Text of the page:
Sunland Creamy Thai Ginger and Red Pepper Organic Peanut Butter

I’m not ashamed to say it: I live in a town that caters to the 3AM drunk food scene. Compared to Rubinoff, food is an afterthought best paired with plastic forks. The pizza is overwhelmed by a deluge of microwaved toppings and the closest thing we have to steak frites is the McDonald’s on Route 9. Good Mexican isn’t terribly hard to find, but I can’t say we’ve been holding our breath for edible Chinese or Indian restaurants in the area. Luckily, when the BBF package arrived earlier this week, I immediately knew what we’d be repurposing for our latest Fauxian cuisine.
Sunland makes eight different varieties of organic flavored peanut butter with the Valencia peanut, ranging from sweeter ones like cherry vanilla peanut butter to savory selections, like smoked chipotle. BBF sent over the most mouth-watering of the lot, Thai ginger and red chili pepper peanut butter, along with a few squeeze packs for the road. The peanut butters are all-natural and have to be mixed up. We decided to make this into a sauce for some cold peanut noodles and also test it out as a marinade for grilled chicken.
Out of the jar, the color scheme looks inspired by a mid-eighties Laine Bryant peacoat- camel-colored and slightly lumpy, but is inoffensive and smooths out after a vigorous mixing. It has a delightfully short ingredient list- peanuts, ginger, garlic, mustard, and red chili pepper flakes, and is scant on sugar unlike most smooth grocery store brands. If you’re the type to eat peanut butter off the spoon and cry along with The Notebook, perhaps this isn’t for you. It has a very muted sweetness supplemented only by the ginger, making it absolutely ideal for savory foods.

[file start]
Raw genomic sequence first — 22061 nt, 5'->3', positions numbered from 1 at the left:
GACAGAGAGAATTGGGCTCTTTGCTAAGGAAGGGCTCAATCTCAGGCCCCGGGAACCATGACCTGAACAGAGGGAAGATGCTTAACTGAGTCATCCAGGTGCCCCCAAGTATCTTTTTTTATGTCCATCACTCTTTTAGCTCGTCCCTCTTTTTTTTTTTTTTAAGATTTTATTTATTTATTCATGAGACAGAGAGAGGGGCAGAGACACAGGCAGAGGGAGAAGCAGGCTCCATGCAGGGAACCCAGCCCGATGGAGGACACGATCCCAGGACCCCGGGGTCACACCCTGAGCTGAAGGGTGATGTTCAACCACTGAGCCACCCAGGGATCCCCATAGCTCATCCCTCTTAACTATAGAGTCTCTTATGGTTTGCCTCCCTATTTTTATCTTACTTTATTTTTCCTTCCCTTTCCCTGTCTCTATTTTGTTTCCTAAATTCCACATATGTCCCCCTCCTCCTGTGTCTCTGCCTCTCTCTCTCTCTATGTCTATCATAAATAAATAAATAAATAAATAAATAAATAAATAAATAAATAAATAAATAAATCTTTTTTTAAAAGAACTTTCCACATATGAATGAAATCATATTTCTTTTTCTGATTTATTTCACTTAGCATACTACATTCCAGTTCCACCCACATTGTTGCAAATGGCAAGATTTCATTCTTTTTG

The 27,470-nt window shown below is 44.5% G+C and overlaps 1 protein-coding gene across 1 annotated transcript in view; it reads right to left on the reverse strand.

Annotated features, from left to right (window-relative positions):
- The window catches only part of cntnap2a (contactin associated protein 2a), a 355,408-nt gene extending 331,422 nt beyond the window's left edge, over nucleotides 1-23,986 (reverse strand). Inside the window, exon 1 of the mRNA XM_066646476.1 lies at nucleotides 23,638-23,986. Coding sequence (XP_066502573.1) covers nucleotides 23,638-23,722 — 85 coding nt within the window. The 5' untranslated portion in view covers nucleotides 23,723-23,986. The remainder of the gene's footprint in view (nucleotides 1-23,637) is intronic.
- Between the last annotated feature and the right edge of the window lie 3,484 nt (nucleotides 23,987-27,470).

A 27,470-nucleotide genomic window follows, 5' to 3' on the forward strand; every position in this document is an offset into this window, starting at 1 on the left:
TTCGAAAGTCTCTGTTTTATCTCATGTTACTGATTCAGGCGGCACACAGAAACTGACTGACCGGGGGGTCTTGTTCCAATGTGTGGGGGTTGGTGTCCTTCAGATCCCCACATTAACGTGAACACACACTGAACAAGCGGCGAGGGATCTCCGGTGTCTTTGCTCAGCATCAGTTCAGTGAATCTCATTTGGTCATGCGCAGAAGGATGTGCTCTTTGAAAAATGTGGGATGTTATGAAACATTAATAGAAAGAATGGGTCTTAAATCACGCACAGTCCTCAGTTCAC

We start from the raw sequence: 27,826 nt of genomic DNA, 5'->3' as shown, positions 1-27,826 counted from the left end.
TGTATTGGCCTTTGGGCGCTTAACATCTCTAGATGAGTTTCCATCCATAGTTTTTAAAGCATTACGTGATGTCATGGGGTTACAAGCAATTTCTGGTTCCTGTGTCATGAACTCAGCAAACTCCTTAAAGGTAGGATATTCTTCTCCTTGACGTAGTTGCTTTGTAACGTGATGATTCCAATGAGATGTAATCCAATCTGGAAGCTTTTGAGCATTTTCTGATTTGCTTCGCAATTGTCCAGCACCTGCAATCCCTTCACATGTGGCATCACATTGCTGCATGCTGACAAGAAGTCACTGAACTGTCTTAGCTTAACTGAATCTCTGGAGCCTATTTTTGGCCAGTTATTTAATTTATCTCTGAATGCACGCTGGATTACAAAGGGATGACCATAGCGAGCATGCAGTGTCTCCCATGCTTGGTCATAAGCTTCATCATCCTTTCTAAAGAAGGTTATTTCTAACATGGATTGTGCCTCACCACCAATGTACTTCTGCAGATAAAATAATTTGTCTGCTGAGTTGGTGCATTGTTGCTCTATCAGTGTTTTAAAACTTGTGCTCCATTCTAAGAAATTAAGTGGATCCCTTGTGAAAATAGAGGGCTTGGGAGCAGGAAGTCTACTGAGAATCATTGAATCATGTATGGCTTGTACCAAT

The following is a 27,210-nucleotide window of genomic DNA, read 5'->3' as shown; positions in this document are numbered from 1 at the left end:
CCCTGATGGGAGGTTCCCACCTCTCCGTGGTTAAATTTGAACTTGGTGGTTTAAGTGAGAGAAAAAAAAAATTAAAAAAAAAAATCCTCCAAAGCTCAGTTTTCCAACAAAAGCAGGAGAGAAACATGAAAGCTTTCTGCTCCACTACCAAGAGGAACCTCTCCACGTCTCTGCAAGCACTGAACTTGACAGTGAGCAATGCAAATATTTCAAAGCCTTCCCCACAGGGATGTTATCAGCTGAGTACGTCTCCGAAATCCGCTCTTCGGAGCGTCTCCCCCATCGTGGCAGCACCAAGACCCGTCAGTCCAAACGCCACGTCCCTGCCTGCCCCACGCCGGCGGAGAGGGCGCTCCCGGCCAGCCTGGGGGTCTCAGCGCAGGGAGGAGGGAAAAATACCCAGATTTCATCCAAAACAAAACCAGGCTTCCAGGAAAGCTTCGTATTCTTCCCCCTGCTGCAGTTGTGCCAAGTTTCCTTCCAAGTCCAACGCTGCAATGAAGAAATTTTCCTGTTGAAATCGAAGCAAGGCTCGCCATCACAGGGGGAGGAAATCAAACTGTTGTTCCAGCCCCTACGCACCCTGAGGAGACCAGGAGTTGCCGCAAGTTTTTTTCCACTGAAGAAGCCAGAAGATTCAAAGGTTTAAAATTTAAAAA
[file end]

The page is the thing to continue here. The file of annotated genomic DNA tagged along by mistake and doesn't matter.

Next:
This soaked up delightfully into the chicken breast and made a wonderful crust on the outside. After searing it and getting it crispy, and then cutting it into chunks to fully cook, it was tender, moist, and very flavorful with little preparation at all. It was possibly some of the tastiest grilled chicken I’ve had in or out of a restaurant. While calorically, it isn’t the best marinade, it provides a lot of protein and flavor with just a little bit.
For the noodles, we tossed roughly a quarter cup of peanut butter with a few tablespoons of ginger syrup, soy sauce, garlic sauce, and pepper, and it adhered well to the noodles, highlighting the natural flavor of the peanuts and providing a rather robust heat. A little went a long way here, although next time I’d tone down on the soy sauce to prevent it getting overly salted. This was a fantastic peanut butter in a great flavor and is definitely better than the commercial alternatives or the indigestable Chinese food around here. I’m looking forward to using this in bolder applications, like a Thai peanut butter and jelly or in some sort of savory cookie, or even in ice cream!

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